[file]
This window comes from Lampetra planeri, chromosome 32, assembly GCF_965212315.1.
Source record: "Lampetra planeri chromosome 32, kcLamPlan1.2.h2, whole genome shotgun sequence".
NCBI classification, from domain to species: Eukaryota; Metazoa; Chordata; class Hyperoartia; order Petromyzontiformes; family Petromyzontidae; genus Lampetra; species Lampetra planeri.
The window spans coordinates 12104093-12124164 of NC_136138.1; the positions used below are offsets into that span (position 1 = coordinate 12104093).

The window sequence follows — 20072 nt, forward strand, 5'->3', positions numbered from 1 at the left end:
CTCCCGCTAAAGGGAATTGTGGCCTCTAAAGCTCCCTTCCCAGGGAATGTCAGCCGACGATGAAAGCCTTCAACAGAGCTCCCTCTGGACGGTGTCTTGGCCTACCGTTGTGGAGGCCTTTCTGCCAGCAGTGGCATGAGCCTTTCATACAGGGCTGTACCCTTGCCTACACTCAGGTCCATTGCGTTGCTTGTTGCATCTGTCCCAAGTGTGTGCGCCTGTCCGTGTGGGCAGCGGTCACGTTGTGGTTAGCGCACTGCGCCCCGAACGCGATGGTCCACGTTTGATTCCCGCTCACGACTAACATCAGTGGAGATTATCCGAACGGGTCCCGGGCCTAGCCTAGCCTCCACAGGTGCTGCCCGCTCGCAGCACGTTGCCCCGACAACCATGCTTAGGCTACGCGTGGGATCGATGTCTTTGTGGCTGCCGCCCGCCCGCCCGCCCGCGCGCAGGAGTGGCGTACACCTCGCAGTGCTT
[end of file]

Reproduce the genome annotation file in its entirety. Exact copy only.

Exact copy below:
This window comes from Lampetra planeri, chromosome 32, assembly GCF_965212315.1.
Source record: "Lampetra planeri chromosome 32, kcLamPlan1.2.h2, whole genome shotgun sequence".
NCBI classification, from domain to species: Eukaryota; Metazoa; Chordata; class Hyperoartia; order Petromyzontiformes; family Petromyzontidae; genus Lampetra; species Lampetra planeri.
The window spans coordinates 12104093-12124164 of NC_136138.1; the positions used below are offsets into that span (position 1 = coordinate 12104093).

The window sequence follows — 20072 nt, forward strand, 5'->3', positions numbered from 1 at the left end:
CTCCCGCTAAAGGGAATTGTGGCCTCTAAAGCTCCCTTCCCAGGGAATGTCAGCCGACGATGAAAGCCTTCAACAGAGCTCCCTCTGGACGGTGTCTTGGCCTACCGTTGTGGAGGCCTTTCTGCCAGCAGTGGCATGAGCCTTTCATACAGGGCTGTACCCTTGCCTACACTCAGGTCCATTGCGTTGCTTGTTGCATCTGTCCCAAGTGTGTGCGCCTGTCCGTGTGGGCAGCGGTCACGTTGTGGTTAGCGCACTGCGCCCCGAACGCGATGGTCCACGTTTGATTCCCGCTCACGACTAACATCAGTGGAGATTATCCGAACGGGTCCCGGGCCTAGCCTAGCCTCCACAGGTGCTGCCCGCTCGCAGCACGTTGCCCCGACAACCATGCTTAGGCTACGCGTGGGATCGATGTCTTTGTGGCTGCCGCCCGCCCGCCCGCCCGCGCGCAGGAGTGGCGTACACCTCGCAGTGCTT